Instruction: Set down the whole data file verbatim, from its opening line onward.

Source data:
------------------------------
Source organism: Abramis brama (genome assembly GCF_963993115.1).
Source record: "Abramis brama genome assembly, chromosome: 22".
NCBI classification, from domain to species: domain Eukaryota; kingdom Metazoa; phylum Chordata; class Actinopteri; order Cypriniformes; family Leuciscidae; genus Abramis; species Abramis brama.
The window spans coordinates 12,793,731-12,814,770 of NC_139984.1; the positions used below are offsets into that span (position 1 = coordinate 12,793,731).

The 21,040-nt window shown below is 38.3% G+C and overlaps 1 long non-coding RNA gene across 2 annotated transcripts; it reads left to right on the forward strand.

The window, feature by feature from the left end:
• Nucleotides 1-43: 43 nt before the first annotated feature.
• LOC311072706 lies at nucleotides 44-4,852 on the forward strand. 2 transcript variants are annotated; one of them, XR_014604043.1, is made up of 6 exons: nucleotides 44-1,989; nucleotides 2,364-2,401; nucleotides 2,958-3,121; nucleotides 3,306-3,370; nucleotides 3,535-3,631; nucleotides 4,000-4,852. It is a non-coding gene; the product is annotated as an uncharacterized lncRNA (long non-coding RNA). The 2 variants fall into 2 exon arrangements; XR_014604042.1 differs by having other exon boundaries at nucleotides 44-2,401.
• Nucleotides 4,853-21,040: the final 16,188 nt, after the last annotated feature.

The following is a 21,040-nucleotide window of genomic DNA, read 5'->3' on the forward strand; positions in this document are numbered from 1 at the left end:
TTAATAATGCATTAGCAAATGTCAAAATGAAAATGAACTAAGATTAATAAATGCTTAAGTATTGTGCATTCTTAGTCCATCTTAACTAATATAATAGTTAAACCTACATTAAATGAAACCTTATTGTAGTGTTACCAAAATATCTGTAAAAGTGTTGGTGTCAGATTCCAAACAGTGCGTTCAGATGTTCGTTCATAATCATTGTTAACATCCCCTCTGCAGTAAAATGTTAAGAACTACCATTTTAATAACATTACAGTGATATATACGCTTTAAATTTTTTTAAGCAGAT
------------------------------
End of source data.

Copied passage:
Source organism: Abramis brama (genome assembly GCF_963993115.1).
Source record: "Abramis brama genome assembly, chromosome: 22".
NCBI classification, from domain to species: domain Eukaryota; kingdom Metazoa; phylum Chordata; class Actinopteri; order Cypriniformes; family Leuciscidae; genus Abramis; species Abramis brama.
The window spans coordinates 12,793,731-12,814,770 of NC_139984.1; the positions used below are offsets into that span (position 1 = coordinate 12,793,731).

The 21,040-nt window shown below is 38.3% G+C and overlaps 1 long non-coding RNA gene across 2 annotated transcripts; it reads left to right on the forward strand.

The window, feature by feature from the left end:
• Nucleotides 1-43: 43 nt before the first annotated feature.
• LOC311072706 lies at nucleotides 44-4,852 on the forward strand. 2 transcript variants are annotated; one of them, XR_014604043.1, is made up of 6 exons: nucleotides 44-1,989; nucleotides 2,364-2,401; nucleotides 2,958-3,121; nucleotides 3,306-3,370; nucleotides 3,535-3,631; nucleotides 4,000-4,852. It is a non-coding gene; the product is annotated as an uncharacterized lncRNA (long non-coding RNA). The 2 variants fall into 2 exon arrangements; XR_014604042.1 differs by having other exon boundaries at nucleotides 44-2,401.
• Nucleotides 4,853-21,040: the final 16,188 nt, after the last annotated feature.

The following is a 21,040-nucleotide window of genomic DNA, read 5'->3' on the forward strand; positions in this document are numbered from 1 at the left end:
TTAATAATGCATTAGCAAATGTCAAAATGAAAATGAACTAAGATTAATAAATGCTTAAGTATTGTGCATTCTTAGTCCATCTTAACTAATATAATAGTTAAACCTACATTAAATGAAACCTTATTGTAGTGTTACCAAAATATCTGTAAAAGTGTTGGTGTCAGATTCCAAACAGTGCGTTCAGATGTTCGTTCATAATCATTGTTAACATCCCCTCTGCAGTAAAATGTTAAGAACTACCATTTTAATAACATTACAGTGATATATACGCTTTAAATTTTTTTAAGCAGAT